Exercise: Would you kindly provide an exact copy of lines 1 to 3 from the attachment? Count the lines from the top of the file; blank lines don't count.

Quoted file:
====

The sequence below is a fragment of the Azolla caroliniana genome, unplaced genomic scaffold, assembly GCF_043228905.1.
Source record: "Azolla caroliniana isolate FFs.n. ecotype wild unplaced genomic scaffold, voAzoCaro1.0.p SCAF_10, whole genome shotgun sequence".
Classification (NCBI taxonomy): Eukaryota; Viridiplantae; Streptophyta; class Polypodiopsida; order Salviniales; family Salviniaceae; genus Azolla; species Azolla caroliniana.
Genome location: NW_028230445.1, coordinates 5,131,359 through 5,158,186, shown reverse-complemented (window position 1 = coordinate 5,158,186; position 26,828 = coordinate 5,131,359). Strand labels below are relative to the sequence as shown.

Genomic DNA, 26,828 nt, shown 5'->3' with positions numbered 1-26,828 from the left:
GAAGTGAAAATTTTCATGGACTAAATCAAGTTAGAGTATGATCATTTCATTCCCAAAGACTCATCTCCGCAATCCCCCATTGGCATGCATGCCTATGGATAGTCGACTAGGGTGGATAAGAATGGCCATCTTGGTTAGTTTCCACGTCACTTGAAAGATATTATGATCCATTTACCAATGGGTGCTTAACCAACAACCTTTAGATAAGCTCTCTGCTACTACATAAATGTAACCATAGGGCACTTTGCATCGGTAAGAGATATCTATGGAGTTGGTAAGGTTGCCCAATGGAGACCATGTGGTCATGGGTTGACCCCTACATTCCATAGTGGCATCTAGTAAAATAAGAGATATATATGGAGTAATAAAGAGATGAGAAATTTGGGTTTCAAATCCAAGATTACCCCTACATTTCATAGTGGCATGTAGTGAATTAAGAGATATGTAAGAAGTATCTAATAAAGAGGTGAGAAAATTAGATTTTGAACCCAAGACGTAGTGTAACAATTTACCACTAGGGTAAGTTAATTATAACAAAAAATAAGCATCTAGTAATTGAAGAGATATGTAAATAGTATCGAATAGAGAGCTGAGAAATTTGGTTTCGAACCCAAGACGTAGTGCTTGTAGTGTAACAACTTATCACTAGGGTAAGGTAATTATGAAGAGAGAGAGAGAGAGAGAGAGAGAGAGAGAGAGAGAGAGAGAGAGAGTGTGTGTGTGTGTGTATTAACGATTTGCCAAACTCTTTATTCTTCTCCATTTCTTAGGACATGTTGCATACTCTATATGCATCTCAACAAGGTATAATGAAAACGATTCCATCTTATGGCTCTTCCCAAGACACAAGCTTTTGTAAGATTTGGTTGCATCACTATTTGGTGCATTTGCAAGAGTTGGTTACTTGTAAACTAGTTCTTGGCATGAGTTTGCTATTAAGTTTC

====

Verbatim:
The sequence below is a fragment of the Azolla caroliniana genome, unplaced genomic scaffold, assembly GCF_043228905.1.
Source record: "Azolla caroliniana isolate FFs.n. ecotype wild unplaced genomic scaffold, voAzoCaro1.0.p SCAF_10, whole genome shotgun sequence".
Classification (NCBI taxonomy): Eukaryota; Viridiplantae; Streptophyta; class Polypodiopsida; order Salviniales; family Salviniaceae; genus Azolla; species Azolla caroliniana.